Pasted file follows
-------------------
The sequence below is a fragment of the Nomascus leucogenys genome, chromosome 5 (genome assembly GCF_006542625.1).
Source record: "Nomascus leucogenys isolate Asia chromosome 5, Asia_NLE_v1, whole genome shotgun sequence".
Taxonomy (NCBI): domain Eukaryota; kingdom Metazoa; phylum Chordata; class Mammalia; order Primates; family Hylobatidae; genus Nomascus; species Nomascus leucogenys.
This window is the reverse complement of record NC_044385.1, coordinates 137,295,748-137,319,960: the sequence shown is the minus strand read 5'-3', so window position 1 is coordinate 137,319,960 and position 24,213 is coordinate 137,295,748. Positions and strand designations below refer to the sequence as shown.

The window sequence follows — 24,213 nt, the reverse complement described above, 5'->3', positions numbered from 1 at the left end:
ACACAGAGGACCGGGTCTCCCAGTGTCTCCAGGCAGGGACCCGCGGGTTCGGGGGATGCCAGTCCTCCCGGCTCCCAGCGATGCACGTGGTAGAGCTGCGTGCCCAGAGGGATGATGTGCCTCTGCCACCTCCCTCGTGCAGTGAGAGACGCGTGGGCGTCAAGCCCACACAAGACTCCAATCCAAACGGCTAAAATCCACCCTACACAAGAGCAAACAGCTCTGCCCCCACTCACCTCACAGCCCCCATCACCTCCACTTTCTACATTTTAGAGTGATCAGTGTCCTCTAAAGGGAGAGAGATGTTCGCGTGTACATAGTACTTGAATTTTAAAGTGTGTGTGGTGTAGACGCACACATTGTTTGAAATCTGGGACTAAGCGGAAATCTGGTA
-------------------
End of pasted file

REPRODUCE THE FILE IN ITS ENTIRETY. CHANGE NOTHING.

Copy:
The sequence below is a fragment of the Nomascus leucogenys genome, chromosome 5 (genome assembly GCF_006542625.1).
Source record: "Nomascus leucogenys isolate Asia chromosome 5, Asia_NLE_v1, whole genome shotgun sequence".
Taxonomy (NCBI): domain Eukaryota; kingdom Metazoa; phylum Chordata; class Mammalia; order Primates; family Hylobatidae; genus Nomascus; species Nomascus leucogenys.
This window is the reverse complement of record NC_044385.1, coordinates 137,295,748-137,319,960: the sequence shown is the minus strand read 5'-3', so window position 1 is coordinate 137,319,960 and position 24,213 is coordinate 137,295,748. Positions and strand designations below refer to the sequence as shown.

The window sequence follows — 24,213 nt, the reverse complement described above, 5'->3', positions numbered from 1 at the left end:
ACACAGAGGACCGGGTCTCCCAGTGTCTCCAGGCAGGGACCCGCGGGTTCGGGGGATGCCAGTCCTCCCGGCTCCCAGCGATGCACGTGGTAGAGCTGCGTGCCCAGAGGGATGATGTGCCTCTGCCACCTCCCTCGTGCAGTGAGAGACGCGTGGGCGTCAAGCCCACACAAGACTCCAATCCAAACGGCTAAAATCCACCCTACACAAGAGCAAACAGCTCTGCCCCCACTCACCTCACAGCCCCCATCACCTCCACTTTCTACATTTTAGAGTGATCAGTGTCCTCTAAAGGGAGAGAGATGTTCGCGTGTACATAGTACTTGAATTTTAAAGTGTGTGTGGTGTAGACGCACACATTGTTTGAAATCTGGGACTAAGCGGAAATCTGGTA